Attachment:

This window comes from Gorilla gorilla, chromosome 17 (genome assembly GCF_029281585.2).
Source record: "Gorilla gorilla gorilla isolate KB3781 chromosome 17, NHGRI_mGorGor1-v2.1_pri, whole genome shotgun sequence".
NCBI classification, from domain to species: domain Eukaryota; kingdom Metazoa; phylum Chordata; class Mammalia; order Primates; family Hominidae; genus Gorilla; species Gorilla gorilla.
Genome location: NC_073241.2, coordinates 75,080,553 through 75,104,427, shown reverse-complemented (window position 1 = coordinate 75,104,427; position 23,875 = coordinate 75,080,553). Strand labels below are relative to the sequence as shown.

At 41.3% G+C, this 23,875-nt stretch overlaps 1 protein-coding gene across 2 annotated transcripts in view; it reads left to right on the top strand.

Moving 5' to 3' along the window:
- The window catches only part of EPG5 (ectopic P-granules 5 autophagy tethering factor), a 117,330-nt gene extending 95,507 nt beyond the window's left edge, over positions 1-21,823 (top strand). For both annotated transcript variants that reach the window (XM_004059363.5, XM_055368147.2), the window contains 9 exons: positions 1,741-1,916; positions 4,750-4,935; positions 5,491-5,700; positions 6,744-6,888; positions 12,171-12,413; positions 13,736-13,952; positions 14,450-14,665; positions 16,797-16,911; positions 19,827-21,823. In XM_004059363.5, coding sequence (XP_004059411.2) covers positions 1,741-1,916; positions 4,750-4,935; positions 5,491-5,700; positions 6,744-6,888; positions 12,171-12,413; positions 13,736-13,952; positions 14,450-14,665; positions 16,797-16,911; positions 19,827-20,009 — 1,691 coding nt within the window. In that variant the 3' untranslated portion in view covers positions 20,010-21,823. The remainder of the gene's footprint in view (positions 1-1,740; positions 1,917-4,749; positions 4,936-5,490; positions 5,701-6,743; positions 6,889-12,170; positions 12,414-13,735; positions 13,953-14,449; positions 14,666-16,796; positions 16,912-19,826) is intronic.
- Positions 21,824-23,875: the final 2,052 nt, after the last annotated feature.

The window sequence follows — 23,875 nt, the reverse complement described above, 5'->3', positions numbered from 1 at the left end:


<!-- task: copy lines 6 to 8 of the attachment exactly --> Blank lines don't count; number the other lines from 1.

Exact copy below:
Moving 5' to 3' along the window:
- The window catches only part of EPG5 (ectopic P-granules 5 autophagy tethering factor), a 117,330-nt gene extending 95,507 nt beyond the window's left edge, over positions 1-21,823 (top strand). For both annotated transcript variants that reach the window (XM_004059363.5, XM_055368147.2), the window contains 9 exons: positions 1,741-1,916; positions 4,750-4,935; positions 5,491-5,700; positions 6,744-6,888; positions 12,171-12,413; positions 13,736-13,952; positions 14,450-14,665; positions 16,797-16,911; positions 19,827-21,823. In XM_004059363.5, coding sequence (XP_004059411.2) covers positions 1,741-1,916; positions 4,750-4,935; positions 5,491-5,700; positions 6,744-6,888; positions 12,171-12,413; positions 13,736-13,952; positions 14,450-14,665; positions 16,797-16,911; positions 19,827-20,009 — 1,691 coding nt within the window. In that variant the 3' untranslated portion in view covers positions 20,010-21,823. The remainder of the gene's footprint in view (positions 1-1,740; positions 1,917-4,749; positions 4,936-5,490; positions 5,701-6,743; positions 6,889-12,170; positions 12,414-13,735; positions 13,953-14,449; positions 14,666-16,796; positions 16,912-19,826) is intronic.
- Positions 21,824-23,875: the final 2,052 nt, after the last annotated feature.